What Does Open Source Mean?

Jun 4, 2008 / By Sheeri Cabral

Tags: ,

At last night’s event, a lot of the questions were really implicitly asking, “Is open source better? Why?”

The first answer everyone comes up with is that it’s free, and that’s better.

However, that is neither necessary nor sufficient to deem it “better”.

If MySQL did exactly the same tasks Oracle did, but was free, there’s still a huge amount of money involved when migrating. Merely staffing the migration costs a lot of money.

Companies using open source technologies because they are free are (probably) making the right software choice for the wrong reason.

Firstly, open source does not have to be free — MySQL proves that. Their Enterprise source code is free to paying customers (and whoever paying customers distribute to, but that is not the issue).

Secondly, open source’s benefits far outweigh mere license costs, though the license cost is definitely the most tangible benefit.

I realized while the benefits of open source were being touched upon that the benefits are not lacking in the closed software world, they are simply much harder to come by. For instance, there are companies that reverse engineer solutions, develop their own in-house solutions without being able to read a line of original code. Surely it is easier to build a home-grown solution when the code is readable to begin with.

As well, the talent pool for open source is greater, because there is a lower barrier to entry. It’s still just as difficult to separate the wheat from the chaff as it is in a closed source world, however if your company is willing to hire the top 10%, I’d rather try to find the top 10% from a pool of tens of thousands of people than from a pool of thousands.

The oft-quoted “you can hack it yourself if you want” still applies, and moreso the idea that “even if the company goes out of business, or the core developers stop developing, others can pick up where the previous developers left off.”

One issue we did not touch upon was that open source tends to follow a popular concept in “extreme programming” — the idea that the software is always working. It may not have all the features, maybe it’s not much more than “hello world”, but it works. A feature is added, the code integrated, and it still works, now with +1 feature.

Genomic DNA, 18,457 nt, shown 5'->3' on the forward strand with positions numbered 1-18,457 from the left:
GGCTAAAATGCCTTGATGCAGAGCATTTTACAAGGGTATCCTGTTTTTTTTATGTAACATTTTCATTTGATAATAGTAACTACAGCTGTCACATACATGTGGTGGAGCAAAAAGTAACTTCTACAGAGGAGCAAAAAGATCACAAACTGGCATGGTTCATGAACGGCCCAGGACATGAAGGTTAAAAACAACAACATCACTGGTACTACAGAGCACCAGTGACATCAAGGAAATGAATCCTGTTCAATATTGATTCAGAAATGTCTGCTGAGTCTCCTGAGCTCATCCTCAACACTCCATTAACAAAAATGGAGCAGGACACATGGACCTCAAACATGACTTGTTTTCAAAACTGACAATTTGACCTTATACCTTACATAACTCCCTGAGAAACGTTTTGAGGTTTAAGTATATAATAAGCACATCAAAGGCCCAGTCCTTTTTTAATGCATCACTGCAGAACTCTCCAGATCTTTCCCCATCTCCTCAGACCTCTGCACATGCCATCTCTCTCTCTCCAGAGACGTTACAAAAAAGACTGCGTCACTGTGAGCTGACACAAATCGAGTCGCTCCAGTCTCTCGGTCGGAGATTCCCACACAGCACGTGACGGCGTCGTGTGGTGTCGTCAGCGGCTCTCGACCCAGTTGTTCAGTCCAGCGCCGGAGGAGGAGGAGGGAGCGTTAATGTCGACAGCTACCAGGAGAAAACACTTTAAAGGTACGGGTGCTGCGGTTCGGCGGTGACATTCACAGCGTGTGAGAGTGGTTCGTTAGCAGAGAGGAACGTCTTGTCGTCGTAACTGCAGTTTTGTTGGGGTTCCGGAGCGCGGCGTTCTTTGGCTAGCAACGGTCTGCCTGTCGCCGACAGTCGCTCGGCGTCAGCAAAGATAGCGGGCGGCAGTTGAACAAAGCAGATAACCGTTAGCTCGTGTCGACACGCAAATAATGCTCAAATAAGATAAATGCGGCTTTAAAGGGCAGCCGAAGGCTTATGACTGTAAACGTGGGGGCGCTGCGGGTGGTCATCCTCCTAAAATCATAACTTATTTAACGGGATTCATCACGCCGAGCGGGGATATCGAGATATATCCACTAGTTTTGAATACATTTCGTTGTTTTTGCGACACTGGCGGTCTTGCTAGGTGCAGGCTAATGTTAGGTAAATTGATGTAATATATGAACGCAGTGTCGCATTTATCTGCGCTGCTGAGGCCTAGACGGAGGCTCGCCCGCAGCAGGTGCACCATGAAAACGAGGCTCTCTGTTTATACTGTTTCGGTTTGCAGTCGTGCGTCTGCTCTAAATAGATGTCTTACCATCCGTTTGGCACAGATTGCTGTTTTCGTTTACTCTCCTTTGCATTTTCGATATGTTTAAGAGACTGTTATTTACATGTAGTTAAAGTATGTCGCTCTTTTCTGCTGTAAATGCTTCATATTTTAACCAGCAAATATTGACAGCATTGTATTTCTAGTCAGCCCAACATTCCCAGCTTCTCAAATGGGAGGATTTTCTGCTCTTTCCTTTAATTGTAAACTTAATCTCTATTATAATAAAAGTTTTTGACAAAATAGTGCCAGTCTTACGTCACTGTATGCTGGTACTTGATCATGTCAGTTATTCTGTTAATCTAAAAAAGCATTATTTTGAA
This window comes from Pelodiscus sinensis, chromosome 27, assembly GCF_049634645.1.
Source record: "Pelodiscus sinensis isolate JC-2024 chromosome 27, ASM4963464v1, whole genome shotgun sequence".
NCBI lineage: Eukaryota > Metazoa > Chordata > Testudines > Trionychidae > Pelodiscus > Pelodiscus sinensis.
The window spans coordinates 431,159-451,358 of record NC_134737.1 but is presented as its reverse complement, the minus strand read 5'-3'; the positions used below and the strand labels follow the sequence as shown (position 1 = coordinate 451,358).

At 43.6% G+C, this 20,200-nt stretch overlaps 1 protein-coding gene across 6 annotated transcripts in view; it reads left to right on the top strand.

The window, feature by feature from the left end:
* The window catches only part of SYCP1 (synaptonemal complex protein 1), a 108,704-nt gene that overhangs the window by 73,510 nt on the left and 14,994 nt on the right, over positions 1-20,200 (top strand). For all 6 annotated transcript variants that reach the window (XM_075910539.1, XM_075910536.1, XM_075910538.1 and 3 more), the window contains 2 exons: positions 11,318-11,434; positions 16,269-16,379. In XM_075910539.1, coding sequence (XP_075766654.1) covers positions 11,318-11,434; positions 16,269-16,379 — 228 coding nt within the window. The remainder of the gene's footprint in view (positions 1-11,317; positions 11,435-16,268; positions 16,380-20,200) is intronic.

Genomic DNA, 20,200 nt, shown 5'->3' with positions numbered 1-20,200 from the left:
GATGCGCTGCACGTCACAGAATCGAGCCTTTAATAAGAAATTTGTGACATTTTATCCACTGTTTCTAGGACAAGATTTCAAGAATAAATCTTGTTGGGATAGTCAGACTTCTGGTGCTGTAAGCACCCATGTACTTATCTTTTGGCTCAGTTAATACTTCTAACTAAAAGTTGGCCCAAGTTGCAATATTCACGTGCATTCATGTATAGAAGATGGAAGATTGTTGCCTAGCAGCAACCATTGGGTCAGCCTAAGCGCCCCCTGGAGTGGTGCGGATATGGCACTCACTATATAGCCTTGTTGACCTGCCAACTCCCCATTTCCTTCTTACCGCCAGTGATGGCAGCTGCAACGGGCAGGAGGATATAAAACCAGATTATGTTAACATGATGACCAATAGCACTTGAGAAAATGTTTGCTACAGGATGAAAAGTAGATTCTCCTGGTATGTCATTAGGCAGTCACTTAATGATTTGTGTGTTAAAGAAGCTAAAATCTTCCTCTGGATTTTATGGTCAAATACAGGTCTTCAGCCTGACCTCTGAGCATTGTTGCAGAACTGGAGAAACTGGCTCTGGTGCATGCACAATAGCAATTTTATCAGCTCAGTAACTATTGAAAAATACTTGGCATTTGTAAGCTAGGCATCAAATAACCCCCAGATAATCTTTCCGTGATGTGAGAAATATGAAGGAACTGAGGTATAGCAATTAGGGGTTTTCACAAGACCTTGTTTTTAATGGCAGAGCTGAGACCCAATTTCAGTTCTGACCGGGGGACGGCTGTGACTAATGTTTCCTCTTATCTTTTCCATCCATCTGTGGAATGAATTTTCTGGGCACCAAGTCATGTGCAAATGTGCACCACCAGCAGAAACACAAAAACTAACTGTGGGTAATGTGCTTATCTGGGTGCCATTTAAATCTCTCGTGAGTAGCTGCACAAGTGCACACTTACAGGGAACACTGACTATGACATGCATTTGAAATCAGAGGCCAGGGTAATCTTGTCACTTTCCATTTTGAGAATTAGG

I think the issue is that in general, it is *easier* to reap these benefits from open source than from closed. It makes the argument more difficult, because it’s *possible* to reap similar (or the same) benefits from closed source, but it’s easier with open source.

2 Responses to “What Does Open Source Mean?”

  • Gary says:

    “it’s free, and that’s better.”
    As you said, open source isn’t always free, and even if there’s no licence fees, there can be support costs and the cost of your own staff and the hardware to run it.

    “As well, the talent pool for open source is greater, because there is a lower barrier to entry.”
    That’s a big assumption.
    Firstly, most ‘closed source’ software companies (Microsoft, Oracle etc) have either a free limited functionality product or a full featured ‘non production’ licence for their stuff. It is (almost) as easy to access the software as Open Source, at least for the software user.
    Secondly, at least in the DB world, the closed source offerings have a couple of decades head start on the market, so there’s already experienced staff out there who have used the software in real-world applications.
    It would be interesting to see how easy it is to find experienced Oracle or SQL Server developers/DBAs compared with the open-source Postgres, MySQL and Ingres.

    “hire the top 10%”
    Most companies don’t hire the top 10%, but the top 5 (or 10) INDIVIDUALS. And ploughing through 1000 resumes will be harder than 100 resumes. While I don’t agree with the logic presented, I agree that it is easier to hire out of a large talent pool than a small one.

    One benefit of Open Source you didn’t touch on is that closed-source vendors try to partition their market, charging more to large corporations than small businesses, normally using the idea of ‘Enterprise level functionality’ and/or charge per CPU/Gb… As a result, as businesses get bigger (or their data requirements do), their costs will rise, and small businesses suffer from lock-out of the costlier functionality.
    Open source makes the same functionality available irrespective of the size of the business, data volumes, hardware or its bank balance.

  • Lukas says:

    I would not mention MySQL Enterprise as a working example of OSS. Its a prime example of how not to approach OSS. Basically the Enterprise server just tries to live off the positive vibe of the Community server. So at most its using OSS as a marketing vehicle. It does not use the Community for development or even testing, which to me are the more critical pieces, especially since the Enterprise server is not free beer.

    I was at a little business lunch here in Zurich yesterday, where a Sun guy was explaining the implications of the Sub-MySQL deal. While he was busy portraying Sun as a company that gets OSS, I feel that form his explanations that Sun also sees OSS as a distribution mechanism and not as a development model. I hope that this guy was just overwhelmed with my questions and that Sun indeed understands that the power of OSS is in collaborative development and massive parallel testing and not so much in just building a large user base with cheap licensing fees for _some_ version o the software.

Leave a Reply

  • (will not be published)

XHTML: You can use these tags: <a href="" title=""> <abbr title=""> <acronym title=""> <b> <blockquote cite=""> <cite> <code> <del datetime=""> <em> <i> <q cite=""> <strike> <strong>